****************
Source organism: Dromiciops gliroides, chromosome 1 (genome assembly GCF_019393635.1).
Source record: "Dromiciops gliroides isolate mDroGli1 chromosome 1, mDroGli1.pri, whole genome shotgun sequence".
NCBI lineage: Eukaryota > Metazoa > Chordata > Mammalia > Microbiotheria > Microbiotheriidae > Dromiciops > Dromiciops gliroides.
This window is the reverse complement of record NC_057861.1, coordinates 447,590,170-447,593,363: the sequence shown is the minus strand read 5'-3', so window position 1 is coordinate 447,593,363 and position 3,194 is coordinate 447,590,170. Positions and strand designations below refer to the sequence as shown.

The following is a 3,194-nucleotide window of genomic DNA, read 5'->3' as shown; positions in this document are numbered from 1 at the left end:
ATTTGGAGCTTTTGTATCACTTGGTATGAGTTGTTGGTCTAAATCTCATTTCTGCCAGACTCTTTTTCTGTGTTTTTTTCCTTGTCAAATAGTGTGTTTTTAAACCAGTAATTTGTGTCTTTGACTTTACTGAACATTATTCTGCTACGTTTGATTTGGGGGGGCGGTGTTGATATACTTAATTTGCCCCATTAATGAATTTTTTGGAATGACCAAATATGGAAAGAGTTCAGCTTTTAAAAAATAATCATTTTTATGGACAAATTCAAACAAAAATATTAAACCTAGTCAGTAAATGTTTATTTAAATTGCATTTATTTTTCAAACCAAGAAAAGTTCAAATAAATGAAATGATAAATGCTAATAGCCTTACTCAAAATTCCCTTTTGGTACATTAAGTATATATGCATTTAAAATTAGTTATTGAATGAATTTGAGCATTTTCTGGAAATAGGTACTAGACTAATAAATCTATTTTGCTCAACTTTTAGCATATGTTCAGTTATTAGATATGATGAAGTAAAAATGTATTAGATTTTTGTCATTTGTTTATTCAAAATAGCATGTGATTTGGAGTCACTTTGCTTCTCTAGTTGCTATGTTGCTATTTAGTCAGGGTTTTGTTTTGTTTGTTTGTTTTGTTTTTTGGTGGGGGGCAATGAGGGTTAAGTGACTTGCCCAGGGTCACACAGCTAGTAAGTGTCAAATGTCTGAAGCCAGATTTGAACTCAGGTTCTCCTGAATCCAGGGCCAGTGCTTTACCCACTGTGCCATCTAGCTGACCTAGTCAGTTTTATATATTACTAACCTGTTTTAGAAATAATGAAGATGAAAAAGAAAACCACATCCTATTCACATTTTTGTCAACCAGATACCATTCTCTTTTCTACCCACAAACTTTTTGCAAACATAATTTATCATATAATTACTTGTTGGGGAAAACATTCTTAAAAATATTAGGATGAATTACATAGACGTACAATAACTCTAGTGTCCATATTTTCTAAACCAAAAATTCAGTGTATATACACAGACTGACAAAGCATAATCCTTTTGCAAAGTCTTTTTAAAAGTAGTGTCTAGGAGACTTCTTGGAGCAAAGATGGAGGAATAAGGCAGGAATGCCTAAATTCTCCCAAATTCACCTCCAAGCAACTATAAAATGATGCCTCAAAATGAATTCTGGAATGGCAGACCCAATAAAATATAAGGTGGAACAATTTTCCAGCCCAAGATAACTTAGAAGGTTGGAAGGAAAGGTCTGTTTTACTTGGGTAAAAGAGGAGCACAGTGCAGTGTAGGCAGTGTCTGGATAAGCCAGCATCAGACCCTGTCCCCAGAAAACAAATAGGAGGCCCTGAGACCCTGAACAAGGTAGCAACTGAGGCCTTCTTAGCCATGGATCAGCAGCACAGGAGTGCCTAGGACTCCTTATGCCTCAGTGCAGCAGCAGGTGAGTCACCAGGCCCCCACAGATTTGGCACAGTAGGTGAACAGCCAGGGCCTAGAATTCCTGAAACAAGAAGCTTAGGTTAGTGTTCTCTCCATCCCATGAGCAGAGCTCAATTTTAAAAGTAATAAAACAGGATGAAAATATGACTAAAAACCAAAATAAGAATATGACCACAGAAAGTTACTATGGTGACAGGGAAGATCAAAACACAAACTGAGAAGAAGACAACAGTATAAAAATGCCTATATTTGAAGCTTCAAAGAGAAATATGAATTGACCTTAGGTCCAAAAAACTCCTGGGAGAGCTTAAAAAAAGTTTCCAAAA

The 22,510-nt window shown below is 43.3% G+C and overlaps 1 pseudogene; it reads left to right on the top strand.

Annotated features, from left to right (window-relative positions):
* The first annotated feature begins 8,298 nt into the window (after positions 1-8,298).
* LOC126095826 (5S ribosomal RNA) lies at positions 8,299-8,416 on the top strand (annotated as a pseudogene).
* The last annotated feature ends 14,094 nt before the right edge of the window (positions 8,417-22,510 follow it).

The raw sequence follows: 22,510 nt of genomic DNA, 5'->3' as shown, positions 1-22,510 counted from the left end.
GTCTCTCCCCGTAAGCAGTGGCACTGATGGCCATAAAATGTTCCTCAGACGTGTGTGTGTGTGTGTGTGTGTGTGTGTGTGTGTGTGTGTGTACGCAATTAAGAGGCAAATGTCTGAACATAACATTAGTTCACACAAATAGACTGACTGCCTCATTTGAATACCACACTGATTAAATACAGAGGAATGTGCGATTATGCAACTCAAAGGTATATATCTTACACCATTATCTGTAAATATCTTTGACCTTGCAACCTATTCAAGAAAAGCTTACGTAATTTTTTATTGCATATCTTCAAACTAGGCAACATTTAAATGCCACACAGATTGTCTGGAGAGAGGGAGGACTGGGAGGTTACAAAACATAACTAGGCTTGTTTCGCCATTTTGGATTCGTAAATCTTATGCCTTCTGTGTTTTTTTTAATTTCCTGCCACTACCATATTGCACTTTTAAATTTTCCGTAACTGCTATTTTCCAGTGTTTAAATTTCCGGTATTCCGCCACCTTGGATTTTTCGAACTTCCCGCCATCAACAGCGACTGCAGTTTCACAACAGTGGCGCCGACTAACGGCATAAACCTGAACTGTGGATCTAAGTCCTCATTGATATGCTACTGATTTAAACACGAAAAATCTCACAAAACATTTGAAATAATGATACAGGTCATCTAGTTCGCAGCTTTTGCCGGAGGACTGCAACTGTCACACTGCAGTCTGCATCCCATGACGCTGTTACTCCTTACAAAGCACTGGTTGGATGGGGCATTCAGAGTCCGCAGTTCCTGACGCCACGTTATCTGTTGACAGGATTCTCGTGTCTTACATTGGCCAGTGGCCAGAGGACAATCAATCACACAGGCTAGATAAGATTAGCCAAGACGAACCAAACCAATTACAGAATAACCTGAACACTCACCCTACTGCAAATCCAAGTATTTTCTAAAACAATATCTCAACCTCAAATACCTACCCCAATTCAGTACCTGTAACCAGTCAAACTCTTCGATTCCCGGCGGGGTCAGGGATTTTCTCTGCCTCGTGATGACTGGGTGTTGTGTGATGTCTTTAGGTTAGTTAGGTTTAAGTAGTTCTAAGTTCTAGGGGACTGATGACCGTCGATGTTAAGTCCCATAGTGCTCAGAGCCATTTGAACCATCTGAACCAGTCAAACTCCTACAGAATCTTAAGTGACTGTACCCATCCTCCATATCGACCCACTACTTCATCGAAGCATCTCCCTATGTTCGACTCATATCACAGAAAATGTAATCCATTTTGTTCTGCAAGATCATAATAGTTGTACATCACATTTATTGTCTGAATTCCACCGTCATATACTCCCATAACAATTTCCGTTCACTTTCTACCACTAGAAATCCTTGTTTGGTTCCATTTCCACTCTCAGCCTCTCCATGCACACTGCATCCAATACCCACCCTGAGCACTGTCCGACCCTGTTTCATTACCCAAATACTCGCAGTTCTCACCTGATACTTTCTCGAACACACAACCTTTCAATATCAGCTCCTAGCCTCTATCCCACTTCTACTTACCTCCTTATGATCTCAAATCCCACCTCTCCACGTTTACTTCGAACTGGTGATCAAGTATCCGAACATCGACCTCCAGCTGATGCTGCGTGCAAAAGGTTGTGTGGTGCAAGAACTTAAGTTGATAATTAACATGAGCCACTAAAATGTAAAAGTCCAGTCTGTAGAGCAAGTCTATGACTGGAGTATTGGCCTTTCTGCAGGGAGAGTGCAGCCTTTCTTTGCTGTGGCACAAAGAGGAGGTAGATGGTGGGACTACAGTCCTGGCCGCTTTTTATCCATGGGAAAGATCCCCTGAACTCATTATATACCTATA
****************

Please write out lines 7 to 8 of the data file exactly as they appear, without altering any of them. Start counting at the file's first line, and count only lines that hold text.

The 22,510-nt window shown below is 43.3% G+C and overlaps 1 pseudogene; it reads left to right on the top strand.

Annotated features, from left to right (window-relative positions):